Fresh meat accounts for about 80% of China’s meat consumption. In recent years, affected by African swine fever and other epidemics, fresh meat transportation instead of living animal transportation has become an inevitable choice for the industry. Chilling is an essential process of fresh meat processing. Traditional chilling method takes longer time and cannot guarantee the meat quality before rigor mortis. As a fast chilling technology, very fast chilling can rapidly reduce the central temperature of the meat to −1 °C within 5 h postmortem, but its effect on the quality of fresh meat is unclear. We conducted the experiment to investigate the effect of very fast chilling technology on rigor mortis, freshness, and microbial community composition of meat. The study showed that very fast chilling can effectively inhibit the occurrence of rigor mortis, significantly reduced the total viable counts on the surface of carcasses and the counts of Corynebacterium and Psychrotrophs, as well as the content of total volatile basic nitrogen and thiobarbituric acid reactive substances, thus the shelf life was extended. The above results provided the basis for the application of very fast chilling technology and offered technical support for fresh meat transportation.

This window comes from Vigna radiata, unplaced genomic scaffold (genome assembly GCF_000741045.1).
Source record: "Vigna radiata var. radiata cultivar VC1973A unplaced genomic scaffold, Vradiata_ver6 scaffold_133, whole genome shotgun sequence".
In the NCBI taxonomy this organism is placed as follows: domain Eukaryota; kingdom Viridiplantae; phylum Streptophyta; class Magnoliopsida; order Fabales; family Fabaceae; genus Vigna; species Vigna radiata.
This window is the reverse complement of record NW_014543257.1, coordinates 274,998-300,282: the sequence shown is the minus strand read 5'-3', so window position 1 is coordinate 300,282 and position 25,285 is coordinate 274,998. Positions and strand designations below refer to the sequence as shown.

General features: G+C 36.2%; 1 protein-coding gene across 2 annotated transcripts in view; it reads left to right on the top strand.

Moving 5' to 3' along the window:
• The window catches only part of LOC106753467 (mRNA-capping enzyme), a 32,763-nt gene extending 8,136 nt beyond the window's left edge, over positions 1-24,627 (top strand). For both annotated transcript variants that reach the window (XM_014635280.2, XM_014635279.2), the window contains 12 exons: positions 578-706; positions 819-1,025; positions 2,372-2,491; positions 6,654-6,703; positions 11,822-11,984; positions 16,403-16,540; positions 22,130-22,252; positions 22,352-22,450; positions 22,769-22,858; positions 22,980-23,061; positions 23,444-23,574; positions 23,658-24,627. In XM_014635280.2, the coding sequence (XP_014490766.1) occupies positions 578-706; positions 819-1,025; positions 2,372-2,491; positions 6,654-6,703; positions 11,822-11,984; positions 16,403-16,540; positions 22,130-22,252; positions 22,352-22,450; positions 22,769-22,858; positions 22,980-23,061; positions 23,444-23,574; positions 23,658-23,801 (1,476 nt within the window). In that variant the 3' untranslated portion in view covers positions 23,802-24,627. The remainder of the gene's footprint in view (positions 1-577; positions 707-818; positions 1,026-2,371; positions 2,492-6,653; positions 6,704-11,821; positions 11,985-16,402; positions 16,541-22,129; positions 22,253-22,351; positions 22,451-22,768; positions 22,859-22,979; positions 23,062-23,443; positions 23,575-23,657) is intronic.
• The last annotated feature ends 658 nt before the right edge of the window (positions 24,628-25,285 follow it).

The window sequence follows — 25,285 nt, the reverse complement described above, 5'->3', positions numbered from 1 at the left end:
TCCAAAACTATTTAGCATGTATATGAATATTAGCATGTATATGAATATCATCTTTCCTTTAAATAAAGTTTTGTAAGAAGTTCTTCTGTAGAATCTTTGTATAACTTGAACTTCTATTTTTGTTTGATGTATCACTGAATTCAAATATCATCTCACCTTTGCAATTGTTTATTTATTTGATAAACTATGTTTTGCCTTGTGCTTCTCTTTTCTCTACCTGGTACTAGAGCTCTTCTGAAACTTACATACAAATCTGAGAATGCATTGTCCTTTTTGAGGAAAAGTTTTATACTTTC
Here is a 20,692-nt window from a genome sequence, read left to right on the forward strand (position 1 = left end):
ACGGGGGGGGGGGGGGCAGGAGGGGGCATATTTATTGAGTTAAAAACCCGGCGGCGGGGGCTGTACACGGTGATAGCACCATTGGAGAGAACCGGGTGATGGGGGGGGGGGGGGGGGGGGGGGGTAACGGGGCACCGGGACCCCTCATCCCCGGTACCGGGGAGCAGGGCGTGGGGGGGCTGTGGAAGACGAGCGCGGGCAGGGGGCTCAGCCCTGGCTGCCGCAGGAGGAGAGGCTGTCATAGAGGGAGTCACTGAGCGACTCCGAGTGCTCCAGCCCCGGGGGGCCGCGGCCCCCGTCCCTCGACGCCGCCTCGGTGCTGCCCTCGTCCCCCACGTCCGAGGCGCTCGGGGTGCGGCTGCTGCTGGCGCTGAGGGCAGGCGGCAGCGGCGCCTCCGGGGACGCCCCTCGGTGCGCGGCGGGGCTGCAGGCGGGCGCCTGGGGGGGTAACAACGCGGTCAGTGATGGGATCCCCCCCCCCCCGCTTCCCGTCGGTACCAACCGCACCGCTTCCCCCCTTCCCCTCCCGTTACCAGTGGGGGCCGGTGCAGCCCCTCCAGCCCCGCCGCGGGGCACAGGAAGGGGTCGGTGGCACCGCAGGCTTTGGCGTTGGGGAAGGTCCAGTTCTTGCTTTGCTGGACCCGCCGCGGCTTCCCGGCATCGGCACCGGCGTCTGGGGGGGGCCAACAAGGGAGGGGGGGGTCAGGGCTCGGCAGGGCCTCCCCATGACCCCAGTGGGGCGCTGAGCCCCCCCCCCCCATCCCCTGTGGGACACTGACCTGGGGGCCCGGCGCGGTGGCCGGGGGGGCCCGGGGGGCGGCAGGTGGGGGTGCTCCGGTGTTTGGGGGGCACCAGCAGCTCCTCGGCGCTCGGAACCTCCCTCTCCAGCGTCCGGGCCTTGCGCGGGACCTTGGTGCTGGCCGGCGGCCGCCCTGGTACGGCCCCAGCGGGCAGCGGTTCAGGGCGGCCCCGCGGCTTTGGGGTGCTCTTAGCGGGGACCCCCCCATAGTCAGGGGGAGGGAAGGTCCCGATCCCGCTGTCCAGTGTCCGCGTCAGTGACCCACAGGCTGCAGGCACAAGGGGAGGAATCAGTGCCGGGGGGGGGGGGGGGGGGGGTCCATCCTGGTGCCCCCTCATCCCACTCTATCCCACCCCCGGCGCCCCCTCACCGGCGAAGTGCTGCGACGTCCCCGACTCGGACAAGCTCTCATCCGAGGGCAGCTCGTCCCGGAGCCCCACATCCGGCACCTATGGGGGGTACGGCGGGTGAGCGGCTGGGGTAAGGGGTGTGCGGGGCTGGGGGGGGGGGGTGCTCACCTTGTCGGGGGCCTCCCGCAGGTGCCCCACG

Biography:

Chengli Hou PhD, Associate Professor, engaged in research on intelligent logistics and fresh meat preservation. The main research areas include: Mechanism of preservation and losses control of fresh meat; Develop new technologies for chilling, ice temperature/super ice temperature storage, active packaging, and logistics.

  • Tikrit University, Iraq
  • Title:Formulation of Natural Hydrocolloids and Virgin Coconut Oil as Plant-Based Salad Dressing
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Abstract:

Salad dressing is traditionally used as a seasoning to enhance the appetite of consumers due to its creamy mouthfeel and special flavour. Consumers are aware about the cholesterol level in egg yolk and fat’s type applied in dressing products. The aim of this study was to produce low fat and eggless salad dressing with virgin coconut oil (VCO). Hydrocolloids included xanthan gum and modified starch were use as independent variables by response surface methodology (RSM) in order to evaluate its impacts on the viscosity, stability, and firmness of the salad dressing. The findings showed that optimum values for the hydrocolloids of xanthan gum and modified starch were 1.56% and 0.10%, respectively and the optimum experimental values were stability 0.33%, texture 1506.5 g, and viscosity 162.25 mpas. The predicted and experimental data of this optimized formulation had no significant (p>0.05) differences which indicated the desired results from this study. The proximate analysis of the optimized formulation were moisture content 47.91, ash 1.91, fibre 1.57, fat 21.97, protein 1.66, carbohydrate 24.98, and caloric values 296.29. The findings of this study were similar to the commercial products which suggested high potential for using optimum values for the hydrocolloids of xanthan gum and modified starch as egg replacer and VCO in salad dressing to improve the quality and the biological functions of the product.